Celebrity sponsored spirits are definitely a thing these days. Some of them are pure gimmicks, some of them are legitimate labors of love from people who really just wanted to make a good product. Today we’re looking at JAJA Tequila, produced by an internet personality probably most famously known for their involvement with the most notorious and large scale fraud in the last decade.
Elliot Tebele founded an Instagram account in 2011, the name of which is not quite appropriate for mixed audiences. He built a following of millions, acknowledging in 2019 that the content he was posting was stolen from other people without crediting them.
That popular Instagram account launched a media company named Jerry Media, which was hired in 2017 to promote the notoriously fraudulent Fyre Festival. According to documentaries and news reports, Jerry Media was allegedly complicit in helping defraud the attendees and continued to promote the event even after learning of the event’s problems.
The following year, Tebele followed in the footsteps of other celebrities and decided to produce his own tequila. Normally, this is where most celebrities put at least some effort into creating a compelling backstory for their spirits (see: Casamigos) or discuss some novel and amazing production process that is used (like Dan Aykroyd’s ridiculous diamond filtration process for his vodka). But for this tequila, the story they went with was literally “we wandered around Mexico until we found a distillery.”
One summer not long ago, three friends traveled to Jalisco, Mexico, looking for the best tequila in the world. They wandered the hills and the mountains until they discovered a distillery that embraced traditional processes and eco-friendly production.https://jajatequila.com/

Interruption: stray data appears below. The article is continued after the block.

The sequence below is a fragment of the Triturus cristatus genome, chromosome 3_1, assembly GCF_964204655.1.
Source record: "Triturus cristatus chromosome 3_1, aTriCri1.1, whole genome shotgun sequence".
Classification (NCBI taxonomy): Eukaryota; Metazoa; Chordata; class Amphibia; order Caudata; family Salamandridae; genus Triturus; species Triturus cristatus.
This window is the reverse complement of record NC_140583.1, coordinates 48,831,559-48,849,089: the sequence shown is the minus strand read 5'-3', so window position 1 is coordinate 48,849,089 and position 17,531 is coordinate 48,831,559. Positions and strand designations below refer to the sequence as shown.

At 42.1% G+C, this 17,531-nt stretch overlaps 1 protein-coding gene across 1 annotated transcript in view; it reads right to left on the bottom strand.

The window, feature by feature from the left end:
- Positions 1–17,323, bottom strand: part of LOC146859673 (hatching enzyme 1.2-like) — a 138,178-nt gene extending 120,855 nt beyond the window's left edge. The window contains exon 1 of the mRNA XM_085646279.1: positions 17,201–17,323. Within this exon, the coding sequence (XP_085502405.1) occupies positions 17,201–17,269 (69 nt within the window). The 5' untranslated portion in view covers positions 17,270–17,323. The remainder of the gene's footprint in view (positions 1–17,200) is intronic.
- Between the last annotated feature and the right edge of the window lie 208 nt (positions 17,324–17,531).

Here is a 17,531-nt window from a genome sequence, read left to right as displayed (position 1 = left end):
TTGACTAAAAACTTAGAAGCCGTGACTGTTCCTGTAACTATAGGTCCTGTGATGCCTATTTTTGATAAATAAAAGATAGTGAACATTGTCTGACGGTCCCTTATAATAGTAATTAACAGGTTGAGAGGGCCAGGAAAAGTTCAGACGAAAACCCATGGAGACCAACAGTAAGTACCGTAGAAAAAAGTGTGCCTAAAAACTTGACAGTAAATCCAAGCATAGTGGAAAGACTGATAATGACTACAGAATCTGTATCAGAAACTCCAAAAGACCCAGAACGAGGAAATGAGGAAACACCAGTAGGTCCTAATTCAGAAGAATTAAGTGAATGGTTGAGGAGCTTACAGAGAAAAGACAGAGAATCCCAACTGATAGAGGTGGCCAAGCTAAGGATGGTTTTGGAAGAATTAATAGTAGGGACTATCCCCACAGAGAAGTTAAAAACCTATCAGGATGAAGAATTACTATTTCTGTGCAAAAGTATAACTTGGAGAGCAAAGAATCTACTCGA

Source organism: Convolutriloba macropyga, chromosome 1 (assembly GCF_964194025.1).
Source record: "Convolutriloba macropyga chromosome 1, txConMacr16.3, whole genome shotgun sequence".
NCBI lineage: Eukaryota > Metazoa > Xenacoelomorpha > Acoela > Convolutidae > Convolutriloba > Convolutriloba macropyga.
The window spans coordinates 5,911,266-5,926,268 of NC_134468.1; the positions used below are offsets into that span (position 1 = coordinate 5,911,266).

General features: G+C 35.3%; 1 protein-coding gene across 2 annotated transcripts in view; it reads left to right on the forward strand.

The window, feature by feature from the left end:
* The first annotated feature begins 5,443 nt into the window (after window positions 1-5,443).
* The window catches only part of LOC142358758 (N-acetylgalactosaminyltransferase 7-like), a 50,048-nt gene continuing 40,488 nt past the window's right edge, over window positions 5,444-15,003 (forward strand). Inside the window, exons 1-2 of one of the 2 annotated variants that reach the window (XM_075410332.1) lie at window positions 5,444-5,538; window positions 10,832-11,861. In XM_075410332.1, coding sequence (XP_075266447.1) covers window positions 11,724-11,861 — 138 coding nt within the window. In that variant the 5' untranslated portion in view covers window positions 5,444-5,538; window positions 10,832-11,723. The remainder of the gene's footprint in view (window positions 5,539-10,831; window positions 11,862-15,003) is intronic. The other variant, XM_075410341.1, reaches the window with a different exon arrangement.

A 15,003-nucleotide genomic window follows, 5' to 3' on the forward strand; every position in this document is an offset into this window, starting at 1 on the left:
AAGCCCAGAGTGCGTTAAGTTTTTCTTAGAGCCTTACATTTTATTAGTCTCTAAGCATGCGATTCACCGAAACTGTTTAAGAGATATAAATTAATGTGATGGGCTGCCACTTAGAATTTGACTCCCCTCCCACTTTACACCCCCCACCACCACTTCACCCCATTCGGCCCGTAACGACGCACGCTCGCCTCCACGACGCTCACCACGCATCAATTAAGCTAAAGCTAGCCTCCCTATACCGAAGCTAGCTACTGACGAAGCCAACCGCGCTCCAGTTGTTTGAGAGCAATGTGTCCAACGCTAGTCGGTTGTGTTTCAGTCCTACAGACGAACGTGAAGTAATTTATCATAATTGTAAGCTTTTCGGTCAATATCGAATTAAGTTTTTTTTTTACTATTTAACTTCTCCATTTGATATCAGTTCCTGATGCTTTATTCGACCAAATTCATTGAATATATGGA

Called “JAJA” (pronounced “haha”), the name is an allusion to the comedy Instagram account where he gained his fame.
This tequila is produced on contract for JAJA at an undisclosed distillery in Mexico.
The spirit starts as a crop of 100% blue agave plants. Those plants are shaved of their leaves so that only the central pit remains, and then placed into large ovens to cook for 32 hours and convert the plant matter into fermentable sugar. The cooked plants are then added to water and fermented for 72 hours (longer than the usual 40 hours).
Once the agave plants are fermented, the mildly alcoholic product is pot distilled three times to create the new tequila. For this blanco version, the end result is immediately bottled after distillation with no resting period in oak barrels.
This is an incredibly boring bottle.
The glass itself is shaped like a very common and typical glass whiskey bottle, with the only remarkable aspect being that there’s a small note embossed into the lower portion of the bottle talking about how “JAJA” is actually pronounced “haha.” Otherwise there’s nothing going on here. This approach works for something like Casamigos, where the sparse nature feeds into the backstory, but here it’s just boring.
The label is fine… the pastel colors and rough illustration on the label definitely sets a mood and feels very trendy, but there’s no story or narrative that the branding is trying to convey.
I would say this is all flash with no substance… but I don’t get a very flashy vibe here, either. A thin veneer of trendy, instagram-ready marketing slathered over a bottle of spirits sourced from an unnamed distillery.